1. The cast chosen for this trainwreck are unusually poorly suited for the task they've been chosen to carry out.   IF, indeed, this is meant to be a genuine social experiment in community building, and not a deliberately staged freak show. After watching the first two episodes, I began to question that concept seriously.  I originally signed up to cover this show because I thought it might be interesting to see people work together to perform a really difficult, but ultimately worthwhile endeavor - to turn a tiny farm that can't really support them into a thriving, productive community. They've got people in this cast who, on paper, should be able to perform the tasks required to accomplish this. Josh Johnston, a general contractor, successfully installed working electricity and running water in the compound with some help from his friend, Rob Hospidor. Several people, including Bella Chartrand, Chris Tuorto, and Bri Nyugen, have backgrounds in farming and animal husbandry. Army chef Aaron Thomas has shown himself to be remarkably capable at managing the food supply. Hex Vanisles is very skilled with her crossbow and may be every bit as good a hunter as she claims to be. But if these mess isn't canceled soon, this Utopian society is going to resemble the Donner Party by Christmas.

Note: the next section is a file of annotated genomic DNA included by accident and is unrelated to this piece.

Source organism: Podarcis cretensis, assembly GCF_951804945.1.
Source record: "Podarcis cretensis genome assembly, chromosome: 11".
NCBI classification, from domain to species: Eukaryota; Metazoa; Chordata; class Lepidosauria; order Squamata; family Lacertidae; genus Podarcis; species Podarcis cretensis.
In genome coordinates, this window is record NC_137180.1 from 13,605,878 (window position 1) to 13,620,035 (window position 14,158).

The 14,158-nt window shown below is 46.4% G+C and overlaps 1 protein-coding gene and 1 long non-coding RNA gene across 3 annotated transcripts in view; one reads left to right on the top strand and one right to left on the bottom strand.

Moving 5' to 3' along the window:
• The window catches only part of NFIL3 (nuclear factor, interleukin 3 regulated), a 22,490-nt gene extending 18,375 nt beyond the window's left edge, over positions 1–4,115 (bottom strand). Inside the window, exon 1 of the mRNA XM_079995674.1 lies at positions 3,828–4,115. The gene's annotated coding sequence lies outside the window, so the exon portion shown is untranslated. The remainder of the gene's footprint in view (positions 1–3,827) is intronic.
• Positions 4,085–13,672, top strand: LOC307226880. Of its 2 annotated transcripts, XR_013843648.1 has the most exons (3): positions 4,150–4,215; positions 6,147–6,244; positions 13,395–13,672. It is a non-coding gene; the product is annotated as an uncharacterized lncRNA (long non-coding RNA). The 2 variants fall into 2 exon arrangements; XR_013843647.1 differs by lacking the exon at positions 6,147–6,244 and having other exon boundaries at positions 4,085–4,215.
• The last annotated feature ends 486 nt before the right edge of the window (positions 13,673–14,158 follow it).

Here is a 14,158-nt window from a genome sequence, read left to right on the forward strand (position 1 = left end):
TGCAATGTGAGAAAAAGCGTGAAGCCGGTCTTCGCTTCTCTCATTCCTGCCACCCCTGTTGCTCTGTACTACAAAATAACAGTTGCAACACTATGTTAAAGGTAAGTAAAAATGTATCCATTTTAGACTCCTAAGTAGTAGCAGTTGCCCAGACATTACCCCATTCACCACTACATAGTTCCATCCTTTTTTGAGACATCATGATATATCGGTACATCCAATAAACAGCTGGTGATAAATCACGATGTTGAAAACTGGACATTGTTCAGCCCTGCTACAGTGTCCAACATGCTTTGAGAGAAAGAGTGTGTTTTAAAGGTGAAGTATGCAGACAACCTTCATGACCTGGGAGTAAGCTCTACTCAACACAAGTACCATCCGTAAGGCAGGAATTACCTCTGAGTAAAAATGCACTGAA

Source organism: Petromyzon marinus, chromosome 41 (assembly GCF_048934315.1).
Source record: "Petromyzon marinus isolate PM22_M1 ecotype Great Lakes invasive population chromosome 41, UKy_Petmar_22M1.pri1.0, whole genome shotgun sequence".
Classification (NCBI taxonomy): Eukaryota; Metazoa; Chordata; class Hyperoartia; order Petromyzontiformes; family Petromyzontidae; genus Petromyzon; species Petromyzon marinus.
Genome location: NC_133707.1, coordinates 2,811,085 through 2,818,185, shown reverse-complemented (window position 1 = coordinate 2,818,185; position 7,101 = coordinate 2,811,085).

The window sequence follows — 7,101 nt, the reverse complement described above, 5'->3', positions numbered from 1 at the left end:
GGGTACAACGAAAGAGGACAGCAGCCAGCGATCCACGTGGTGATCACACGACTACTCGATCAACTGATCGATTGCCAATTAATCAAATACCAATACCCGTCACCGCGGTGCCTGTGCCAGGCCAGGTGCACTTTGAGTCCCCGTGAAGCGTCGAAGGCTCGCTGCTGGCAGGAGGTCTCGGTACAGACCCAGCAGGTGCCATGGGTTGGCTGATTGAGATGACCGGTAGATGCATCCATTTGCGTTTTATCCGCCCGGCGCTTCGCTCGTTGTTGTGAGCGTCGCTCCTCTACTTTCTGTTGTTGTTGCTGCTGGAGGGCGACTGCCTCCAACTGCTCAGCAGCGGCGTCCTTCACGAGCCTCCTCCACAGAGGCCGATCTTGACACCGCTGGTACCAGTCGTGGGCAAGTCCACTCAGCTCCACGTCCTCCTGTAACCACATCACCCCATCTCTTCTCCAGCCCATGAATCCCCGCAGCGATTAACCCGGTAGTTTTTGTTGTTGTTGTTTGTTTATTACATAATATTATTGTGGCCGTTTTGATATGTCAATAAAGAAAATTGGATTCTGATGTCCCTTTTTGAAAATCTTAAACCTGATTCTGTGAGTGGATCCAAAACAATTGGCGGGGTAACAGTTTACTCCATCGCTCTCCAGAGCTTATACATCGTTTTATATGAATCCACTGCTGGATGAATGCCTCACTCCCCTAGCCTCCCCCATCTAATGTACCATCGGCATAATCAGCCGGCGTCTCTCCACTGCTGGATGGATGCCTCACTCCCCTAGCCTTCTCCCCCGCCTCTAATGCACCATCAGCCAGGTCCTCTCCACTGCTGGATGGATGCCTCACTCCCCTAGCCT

Instead of working together, they've been at each other's throats. The laziest, meanest, most destructive and most useless people in the party have been getting most of the air time. Yes, Dave Green, I am looking at YOU, and your useless little hillbilly friend, Red VanWinkle. A day or two into the experiment, these two idiots declared themselves unwilling to cooperate with anybody else, and announced that they were seceding and creating a rebel state - The Utopia State of Freedom. Unfortunately, they couldn't actually leave the compound and become a real separate state; what they did, mostly, was lie around, refusing to do any chores. They also stole money from the group safe, declaring their booty to be their "equal share" of the meager $5000 given to the entire group to sustain them for a year. Dave eventually stormed out of the community forever in one of his many violent, terrifying tantrums, but not until he'd wasted an enormous amount of cash, fractured the community and grossly alienated the viewing audience. He wasn't an exciting character who made the show more interesting, which I suspect is what the producers were looking for when they cast this drug-dealing ex-convict. He was repulsive, destructive, and he turned the audience off.

It's worthwhile to note two things here:
  1. Red VanWinkle was also on a reality show called Blue Grass Boys. He's making a name for himself as a very stereotypical hick on television. You have to wonder how much of what he did was specifically to get on camera.